Denmark’s economy grows but public still feels the pinch

An early indicator suggests that Denmark’s economy grew in the second quarter of this year after a downward turn in the first three months of 2022.

Denmark’s economy grows but public still feels the pinch
Denmark's GDP appears to have grown in the second quarter of 2022 but private spending is still being pressed back by inflation, according to an analyst. File photo: Kristian Djurhuus/Ritzau Scanpix

A GDP indicator from national agency Statistics Denmark suggest the economy grew in Q2 of 2022.

After decreasing 0.5 percent in the first quarter of the year, the initial indicator for the second quarter gives a 0.7 percent growth according to the agency.

A decrease in GDP in two consecutive quarters fulfils the technical definition of a recession. This has therefore been averted by the Danish economy in the first half of 2022.

Analysts commented that the second-quarter was larger than had been predicted.

“The growth comes after a first quarter in which things went in the opposite direction, so in the bigger picture it’s more standing still than high growth that is characterising the Danish economy,” Danske Bank senior economist Las Olsen told news wire Ritzau.

Despite the positive development, Danish businesses and the economy in general are still facing challenges on a number of fronts, he also said.

“This must be seen in light of the massive problems many businesses have with acquiring materials and labour, even though it appears that employment is actually still increasing,” he said.

“Businesses could well have sold more, but it’s difficult for them to make [products],” he said.

READ ALSO: Danish businesses repeat call for foreign workers amid labour shortage

Although the economy has grown statistically, many will not have felt this materially, the analyst said. This is because prices have continued to increase and inflation remains high, meaning consumers are still getting less for their money.

Retail activity has fallen because of the high prices, senior economist with Arbejdernes Landsbank, Jeppe Juul Borre, noted with regard to the Statistics Denmark figures.

“Danes are currently experiencing the steepest increases in consumer prices for almost 40 years. That takes purchasing power away from consumers and squeezes private spending,” he wrote in a comment.

“Private spending comprises almost half of the Danish economy and therefore plays a huge role for the economy,” he said.

The hotel and restaurant industries are primarily responsible for the second-quarter growth, according to Statistics Denmark.

The GDP figure is an early indicator, meaning it can be revised once more data is available.

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Danish central bank says house prices will fall and inflation continue in 2023

Denmark’s central bank Nationalbanken predicts a decline in house prices in 2023 and 2024 in a new economic forecast.

Danish central bank says house prices will fall and inflation continue in 2023

The prediction on house prices is included in the National Bank’s latest review of the Danish economy’s prospects.

According to the central bank, house prices will fall by an average of 5.6 percent in 2023. They will continue to fall in 2024, dropping by 1.8 percent.

The latest prognosis represents a departure from the previous forecast issued by the national bank in March, in which it said it expected house prices to increase by 1.7 percent next year and by 2.1 percent in 2024.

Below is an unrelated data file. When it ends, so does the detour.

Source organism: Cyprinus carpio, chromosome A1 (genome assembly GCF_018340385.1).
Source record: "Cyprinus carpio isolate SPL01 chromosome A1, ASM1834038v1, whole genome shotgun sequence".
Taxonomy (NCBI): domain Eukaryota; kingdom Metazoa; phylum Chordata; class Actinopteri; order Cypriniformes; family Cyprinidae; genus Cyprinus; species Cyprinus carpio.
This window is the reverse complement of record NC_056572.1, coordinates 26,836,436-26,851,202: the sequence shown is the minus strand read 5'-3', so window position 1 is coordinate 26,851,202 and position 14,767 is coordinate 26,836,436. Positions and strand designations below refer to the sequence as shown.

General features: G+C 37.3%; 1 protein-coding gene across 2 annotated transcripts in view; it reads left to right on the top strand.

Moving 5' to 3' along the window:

READ ALSO: Should you buy now if you’re looking for a property in Denmark?

The economy is expected to have a tough year in 2023, according to the Nationalbanken forecast.

Inflation will be 4.3 percent, the central bank says, meaning another year of stinging price increases, albeit at a lower level of inflation than the 8.6 percent expected for the whole of 2022.

In 2024, inflation will return to a lower level of 1.7 percent.

Although GDP is predicted to be up by 2 percent at the end of this year, it will drop by 0.1 percent in 2023 before a 1.2 percent increase in 2024.

GDP predictions are also more pessimistic than they were in the March forecast, which expected a 2.1 growth in 2023.

“We can prepare ourselves for a period with weakened [economic] activity and a fall in employment,” the director of the National Bank, Lars Rohde, said in statements accompanying the release of the forecast.

“But it should be kept in mind that this is happening [in Denmark] at a conjuncture following the coronavirus pandemic, which caused a very pressed labour market,” he said.

“It is important to bring down the high inflation. That will require a significant tightening of financial policies and that will unfortunately be felt by everyone – companies and individuals,” he said.

“If we don’t get inflation under control, the costs for society will just get even bigger,” he said to DR.

EXPLAINED: What’s causing the highest inflation rate in Denmark for almost 40 years?

Projected high energy prices this winter are among causes for the expected continuation of inflation next year. Interest rates have also been pushed up.

Unemployment is predicted to increase slightly but will remain at a comparatively low level of 89,000 next year, Nationalbanken said.

Denmark’s unemployment rate is lower than in most other European countries, resulting in a labour shortage.

“The combination of great strain in the labour market, high demand and high inflation create the risk of a self-fulfilling wage-price spiral in Denmark. We therefore believe that fiscal policy must be tightened as soon as possible to significantly bring down demand. This should be by more than what the government proposes in the draft budget,” Rohde told DR.